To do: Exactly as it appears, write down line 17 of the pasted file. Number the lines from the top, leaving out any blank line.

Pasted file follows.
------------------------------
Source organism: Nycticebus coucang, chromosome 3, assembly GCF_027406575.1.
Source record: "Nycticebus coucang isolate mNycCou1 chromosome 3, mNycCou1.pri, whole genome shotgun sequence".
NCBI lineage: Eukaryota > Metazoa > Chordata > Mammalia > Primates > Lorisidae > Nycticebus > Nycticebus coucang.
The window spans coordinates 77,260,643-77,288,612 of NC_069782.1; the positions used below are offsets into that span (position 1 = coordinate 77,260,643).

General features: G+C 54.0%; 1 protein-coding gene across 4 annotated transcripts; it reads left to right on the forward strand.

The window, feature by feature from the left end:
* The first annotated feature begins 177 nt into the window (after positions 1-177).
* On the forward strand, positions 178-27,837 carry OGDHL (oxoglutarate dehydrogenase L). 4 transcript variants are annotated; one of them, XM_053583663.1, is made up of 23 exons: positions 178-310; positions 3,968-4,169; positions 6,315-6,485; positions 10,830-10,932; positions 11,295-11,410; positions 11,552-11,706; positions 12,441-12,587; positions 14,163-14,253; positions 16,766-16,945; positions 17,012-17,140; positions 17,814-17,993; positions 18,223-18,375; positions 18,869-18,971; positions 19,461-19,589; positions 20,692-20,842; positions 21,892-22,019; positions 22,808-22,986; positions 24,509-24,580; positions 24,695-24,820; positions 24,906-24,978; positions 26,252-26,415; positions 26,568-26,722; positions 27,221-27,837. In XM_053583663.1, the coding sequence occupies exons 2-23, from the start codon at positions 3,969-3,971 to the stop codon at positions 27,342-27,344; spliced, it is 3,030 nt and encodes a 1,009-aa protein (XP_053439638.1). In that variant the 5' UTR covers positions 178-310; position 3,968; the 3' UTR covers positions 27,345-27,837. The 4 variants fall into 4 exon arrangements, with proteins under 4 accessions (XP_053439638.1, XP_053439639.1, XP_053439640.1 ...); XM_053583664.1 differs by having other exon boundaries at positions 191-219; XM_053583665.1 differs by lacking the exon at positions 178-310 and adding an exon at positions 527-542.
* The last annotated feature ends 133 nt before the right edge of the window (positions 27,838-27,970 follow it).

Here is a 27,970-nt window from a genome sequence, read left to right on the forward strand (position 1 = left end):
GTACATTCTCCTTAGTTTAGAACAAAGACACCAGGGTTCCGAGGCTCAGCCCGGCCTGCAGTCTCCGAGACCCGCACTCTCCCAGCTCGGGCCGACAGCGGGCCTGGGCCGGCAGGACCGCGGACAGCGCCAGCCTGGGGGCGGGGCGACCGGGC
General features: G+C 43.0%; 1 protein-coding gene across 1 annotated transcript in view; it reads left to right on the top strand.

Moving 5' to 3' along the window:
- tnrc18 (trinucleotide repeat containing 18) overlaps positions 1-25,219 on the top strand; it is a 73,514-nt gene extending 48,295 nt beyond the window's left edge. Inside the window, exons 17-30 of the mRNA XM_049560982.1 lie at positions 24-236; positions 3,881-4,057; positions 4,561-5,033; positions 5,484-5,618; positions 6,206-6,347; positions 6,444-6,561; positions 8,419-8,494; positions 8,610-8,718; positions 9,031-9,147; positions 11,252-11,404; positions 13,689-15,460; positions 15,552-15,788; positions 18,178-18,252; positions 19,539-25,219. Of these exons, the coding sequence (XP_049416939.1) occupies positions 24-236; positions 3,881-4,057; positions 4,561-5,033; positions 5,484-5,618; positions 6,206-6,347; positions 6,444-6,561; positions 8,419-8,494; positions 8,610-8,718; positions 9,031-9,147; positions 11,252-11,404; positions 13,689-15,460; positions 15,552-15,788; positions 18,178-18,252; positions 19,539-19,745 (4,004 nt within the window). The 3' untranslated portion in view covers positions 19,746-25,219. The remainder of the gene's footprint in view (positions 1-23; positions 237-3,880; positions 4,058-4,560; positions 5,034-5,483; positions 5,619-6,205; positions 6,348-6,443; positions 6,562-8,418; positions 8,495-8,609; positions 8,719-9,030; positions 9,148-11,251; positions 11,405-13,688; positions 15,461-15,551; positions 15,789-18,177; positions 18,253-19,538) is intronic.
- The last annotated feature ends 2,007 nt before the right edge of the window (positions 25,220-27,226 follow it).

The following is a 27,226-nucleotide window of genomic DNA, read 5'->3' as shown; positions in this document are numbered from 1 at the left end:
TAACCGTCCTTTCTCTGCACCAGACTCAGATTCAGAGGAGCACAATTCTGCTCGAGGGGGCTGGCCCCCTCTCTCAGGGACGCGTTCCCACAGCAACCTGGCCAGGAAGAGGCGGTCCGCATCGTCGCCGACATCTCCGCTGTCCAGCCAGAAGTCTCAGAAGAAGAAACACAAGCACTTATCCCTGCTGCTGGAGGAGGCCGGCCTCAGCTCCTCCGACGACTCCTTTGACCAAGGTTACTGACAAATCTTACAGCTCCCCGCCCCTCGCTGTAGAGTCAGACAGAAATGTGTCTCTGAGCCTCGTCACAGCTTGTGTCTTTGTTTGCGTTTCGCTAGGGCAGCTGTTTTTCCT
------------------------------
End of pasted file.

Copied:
TAACCGTCCTTTCTCTGCACCAGACTCAGATTCAGAGGAGCACAATTCTGCTCGAGGGGGCTGGCCCCCTCTCTCAGGGACGCGTTCCCACAGCAACCTGGCCAGGAAGAGGCGGTCCGCATCGTCGCCGACATCTCCGCTGTCCAGCCAGAAGTCTCAGAAGAAGAAACACAAGCACTTATCCCTGCTGCTGGAGGAGGCCGGCCTCAGCTCCTCCGACGACTCCTTTGACCAAGGTTACTGACAAATCTTACAGCTCCCCGCCCCTCGCTGTAGAGTCAGACAGAAATGTGTCTCTGAGCCTCGTCACAGCTTGTGTCTTTGTTTGCGTTTCGCTAGGGCAGCTGTTTTTCCT